Trends for Companies Searching for a Social Media “Something”


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I was playing around on which is basically a massive job search engine that also allows you to look at trends for various job titles or descriptions. I thought it would be fun to take a look at what’s going on with “social media” jobs and trends and…well…wow! The charts below should speak for themselves but let’s just say that there are a lot of companies out there looking for folks who can “do” or “understand” social media. Is 100% accurate? I’m going to go with a NO on that but hey the trends are still there. says that they search millions of job postings from thousands of job sites, so I’d like to think that the information is pretty accurate. You will notice that there a few charts below and some of them say “percentage of matching job postings” and other say “percentage growth.” I played around with both just to give a better picture of what I found.

"social media" Job Trends graph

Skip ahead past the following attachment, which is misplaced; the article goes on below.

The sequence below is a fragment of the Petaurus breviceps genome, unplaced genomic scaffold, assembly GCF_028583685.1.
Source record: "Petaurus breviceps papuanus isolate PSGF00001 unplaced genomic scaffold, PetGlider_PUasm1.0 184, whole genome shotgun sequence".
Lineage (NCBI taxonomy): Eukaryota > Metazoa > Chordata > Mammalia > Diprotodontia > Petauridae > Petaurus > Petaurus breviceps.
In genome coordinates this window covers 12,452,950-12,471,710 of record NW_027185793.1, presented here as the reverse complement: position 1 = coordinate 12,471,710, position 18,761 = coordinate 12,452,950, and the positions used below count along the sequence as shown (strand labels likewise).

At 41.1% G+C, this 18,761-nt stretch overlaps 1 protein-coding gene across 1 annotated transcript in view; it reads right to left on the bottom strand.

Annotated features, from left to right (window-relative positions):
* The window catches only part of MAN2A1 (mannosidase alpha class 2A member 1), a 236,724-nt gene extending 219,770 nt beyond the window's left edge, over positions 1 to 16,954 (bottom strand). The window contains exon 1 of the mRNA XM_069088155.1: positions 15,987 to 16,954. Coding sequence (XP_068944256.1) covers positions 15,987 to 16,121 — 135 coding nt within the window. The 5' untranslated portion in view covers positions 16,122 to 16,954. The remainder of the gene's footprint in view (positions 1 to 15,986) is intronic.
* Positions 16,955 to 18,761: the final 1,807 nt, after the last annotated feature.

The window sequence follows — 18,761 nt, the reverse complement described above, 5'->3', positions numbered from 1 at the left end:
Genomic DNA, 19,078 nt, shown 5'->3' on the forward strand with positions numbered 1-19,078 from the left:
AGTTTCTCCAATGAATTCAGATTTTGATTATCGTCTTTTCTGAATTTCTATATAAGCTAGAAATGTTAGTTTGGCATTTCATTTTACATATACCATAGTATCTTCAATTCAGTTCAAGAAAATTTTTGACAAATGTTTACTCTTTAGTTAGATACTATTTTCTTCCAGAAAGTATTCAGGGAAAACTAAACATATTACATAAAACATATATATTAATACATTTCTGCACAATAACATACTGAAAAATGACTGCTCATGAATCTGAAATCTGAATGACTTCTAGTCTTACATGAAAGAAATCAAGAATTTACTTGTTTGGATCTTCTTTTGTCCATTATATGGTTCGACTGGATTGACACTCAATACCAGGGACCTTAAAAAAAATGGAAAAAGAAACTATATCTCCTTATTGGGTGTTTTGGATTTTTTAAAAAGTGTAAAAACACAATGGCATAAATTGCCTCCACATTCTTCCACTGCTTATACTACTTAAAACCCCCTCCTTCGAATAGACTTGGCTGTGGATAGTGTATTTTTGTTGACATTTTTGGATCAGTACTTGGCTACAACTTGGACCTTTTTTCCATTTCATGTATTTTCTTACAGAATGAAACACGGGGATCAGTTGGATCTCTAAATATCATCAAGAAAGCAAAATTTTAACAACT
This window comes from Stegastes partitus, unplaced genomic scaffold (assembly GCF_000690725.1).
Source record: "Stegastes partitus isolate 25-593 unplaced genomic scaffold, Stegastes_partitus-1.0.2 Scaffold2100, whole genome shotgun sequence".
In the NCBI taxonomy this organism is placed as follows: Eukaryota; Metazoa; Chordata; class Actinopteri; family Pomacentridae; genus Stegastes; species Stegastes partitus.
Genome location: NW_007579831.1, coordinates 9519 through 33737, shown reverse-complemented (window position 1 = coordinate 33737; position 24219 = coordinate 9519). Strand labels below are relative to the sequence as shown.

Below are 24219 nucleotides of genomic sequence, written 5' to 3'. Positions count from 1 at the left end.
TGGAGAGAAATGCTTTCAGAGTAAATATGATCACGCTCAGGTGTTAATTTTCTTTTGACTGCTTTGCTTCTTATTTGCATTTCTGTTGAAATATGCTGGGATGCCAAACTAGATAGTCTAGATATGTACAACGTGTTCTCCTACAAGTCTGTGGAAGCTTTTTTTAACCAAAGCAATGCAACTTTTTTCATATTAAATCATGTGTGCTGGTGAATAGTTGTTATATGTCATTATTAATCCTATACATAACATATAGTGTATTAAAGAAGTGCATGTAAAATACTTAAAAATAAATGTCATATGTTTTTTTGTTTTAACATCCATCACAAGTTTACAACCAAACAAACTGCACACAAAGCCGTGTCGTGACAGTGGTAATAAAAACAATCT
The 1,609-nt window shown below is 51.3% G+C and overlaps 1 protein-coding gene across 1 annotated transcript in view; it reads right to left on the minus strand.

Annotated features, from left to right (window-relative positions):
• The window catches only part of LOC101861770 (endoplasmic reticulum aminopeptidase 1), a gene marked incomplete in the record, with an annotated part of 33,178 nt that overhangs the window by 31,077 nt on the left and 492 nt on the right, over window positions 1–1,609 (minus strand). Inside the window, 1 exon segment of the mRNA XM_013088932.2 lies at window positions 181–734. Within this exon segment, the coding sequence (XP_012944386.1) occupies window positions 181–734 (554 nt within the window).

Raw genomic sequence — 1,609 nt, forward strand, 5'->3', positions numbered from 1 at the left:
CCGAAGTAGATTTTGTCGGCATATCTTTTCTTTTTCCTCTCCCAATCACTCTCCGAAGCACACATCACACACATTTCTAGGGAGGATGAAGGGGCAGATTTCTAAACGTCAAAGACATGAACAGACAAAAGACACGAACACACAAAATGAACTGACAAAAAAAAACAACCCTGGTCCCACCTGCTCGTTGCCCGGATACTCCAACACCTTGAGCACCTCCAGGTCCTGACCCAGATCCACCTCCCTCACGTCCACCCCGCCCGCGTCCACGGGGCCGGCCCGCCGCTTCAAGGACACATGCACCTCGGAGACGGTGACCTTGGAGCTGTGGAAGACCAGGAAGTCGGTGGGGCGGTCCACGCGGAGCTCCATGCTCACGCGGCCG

So apparently over 60% of all job postings online have “social media” in the description somewhere, that’s massive!

"social media" Job Trends graph

To give you an idea of what kind of growth we’re looking at for the “industry” I included this chart as well. Yes, that’s right, the peak is just about 1.2 million percentage growth…what do you say to something like other than holy sh*t!! It’s really interesting to see that while this trend started in 2008 that it really didn’t sky rocket until just last year.

I also wanted to take a look at “social CRM” as a job trend and while the trend is definitely growing the percentage of job postings that even mention “social CRM” are minuscule.

"social business" Job Trends graph

Same thing with “social business,” not a job title or description that organizations have started using yet. Having said that though, I’m sure the role of “social business” person exists but perhaps it is just called something else.

I found this quite interesting as well, especially since I’m so interested in enterprise collaboration. I suppose “collaboration” is a trend that we should be expecting to see? However, the growth is pretty darn huge and I would correlate some of this to the whole Enterprise 2.0 movements we are seeing.

I have to be honest here, I actually expected this percentage to be MUCH higher than the chart shows, I thought “community manager” would have seen a similar trend that “social media” did, guess I was wrong.

I decided to look at the general trend for “community” as well, and while there is better growth there, it’s still not quite as strong as I had expected. After all, a good portion of this “social media” stuff IS about community.